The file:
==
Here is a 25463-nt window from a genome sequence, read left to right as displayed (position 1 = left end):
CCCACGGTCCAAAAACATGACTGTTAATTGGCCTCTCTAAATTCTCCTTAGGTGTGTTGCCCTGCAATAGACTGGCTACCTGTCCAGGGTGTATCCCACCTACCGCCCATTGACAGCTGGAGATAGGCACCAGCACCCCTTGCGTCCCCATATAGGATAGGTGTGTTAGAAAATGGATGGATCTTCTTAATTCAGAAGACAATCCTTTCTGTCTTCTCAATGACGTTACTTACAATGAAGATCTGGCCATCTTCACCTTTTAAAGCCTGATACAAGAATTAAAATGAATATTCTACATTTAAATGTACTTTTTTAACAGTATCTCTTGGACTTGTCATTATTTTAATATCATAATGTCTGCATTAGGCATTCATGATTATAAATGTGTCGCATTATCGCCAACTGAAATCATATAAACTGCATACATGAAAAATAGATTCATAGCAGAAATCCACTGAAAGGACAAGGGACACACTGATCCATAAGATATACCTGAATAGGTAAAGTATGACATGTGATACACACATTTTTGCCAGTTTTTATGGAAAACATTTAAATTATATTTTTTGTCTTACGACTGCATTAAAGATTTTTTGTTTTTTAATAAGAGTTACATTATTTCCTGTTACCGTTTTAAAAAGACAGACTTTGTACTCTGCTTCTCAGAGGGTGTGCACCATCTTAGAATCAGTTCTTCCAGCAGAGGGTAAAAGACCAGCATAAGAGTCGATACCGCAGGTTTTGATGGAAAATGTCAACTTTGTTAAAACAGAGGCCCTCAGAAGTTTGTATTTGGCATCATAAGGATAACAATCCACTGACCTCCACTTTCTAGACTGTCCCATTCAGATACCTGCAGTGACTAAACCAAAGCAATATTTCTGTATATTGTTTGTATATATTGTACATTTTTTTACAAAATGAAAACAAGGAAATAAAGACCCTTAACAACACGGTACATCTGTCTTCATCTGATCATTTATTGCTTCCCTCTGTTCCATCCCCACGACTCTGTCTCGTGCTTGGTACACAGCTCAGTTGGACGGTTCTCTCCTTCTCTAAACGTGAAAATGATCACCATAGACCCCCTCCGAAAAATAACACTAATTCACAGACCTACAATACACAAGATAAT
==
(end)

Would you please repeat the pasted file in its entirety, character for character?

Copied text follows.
Here is a 25463-nt window from a genome sequence, read left to right as displayed (position 1 = left end):
CCCACGGTCCAAAAACATGACTGTTAATTGGCCTCTCTAAATTCTCCTTAGGTGTGTTGCCCTGCAATAGACTGGCTACCTGTCCAGGGTGTATCCCACCTACCGCCCATTGACAGCTGGAGATAGGCACCAGCACCCCTTGCGTCCCCATATAGGATAGGTGTGTTAGAAAATGGATGGATCTTCTTAATTCAGAAGACAATCCTTTCTGTCTTCTCAATGACGTTACTTACAATGAAGATCTGGCCATCTTCACCTTTTAAAGCCTGATACAAGAATTAAAATGAATATTCTACATTTAAATGTACTTTTTTAACAGTATCTCTTGGACTTGTCATTATTTTAATATCATAATGTCTGCATTAGGCATTCATGATTATAAATGTGTCGCATTATCGCCAACTGAAATCATATAAACTGCATACATGAAAAATAGATTCATAGCAGAAATCCACTGAAAGGACAAGGGACACACTGATCCATAAGATATACCTGAATAGGTAAAGTATGACATGTGATACACACATTTTTGCCAGTTTTTATGGAAAACATTTAAATTATATTTTTTGTCTTACGACTGCATTAAAGATTTTTTGTTTTTTAATAAGAGTTACATTATTTCCTGTTACCGTTTTAAAAAGACAGACTTTGTACTCTGCTTCTCAGAGGGTGTGCACCATCTTAGAATCAGTTCTTCCAGCAGAGGGTAAAAGACCAGCATAAGAGTCGATACCGCAGGTTTTGATGGAAAATGTCAACTTTGTTAAAACAGAGGCCCTCAGAAGTTTGTATTTGGCATCATAAGGATAACAATCCACTGACCTCCACTTTCTAGACTGTCCCATTCAGATACCTGCAGTGACTAAACCAAAGCAATATTTCTGTATATTGTTTGTATATATTGTACATTTTTTTACAAAATGAAAACAAGGAAATAAAGACCCTTAACAACACGGTACATCTGTCTTCATCTGATCATTTATTGCTTCCCTCTGTTCCATCCCCACGACTCTGTCTCGTGCTTGGTACACAGCTCAGTTGGACGGTTCTCTCCTTCTCTAAACGTGAAAATGATCACCATAGACCCCCTCCGAAAAATAACACTAATTCACAGACCTACAATACACAAGATAAT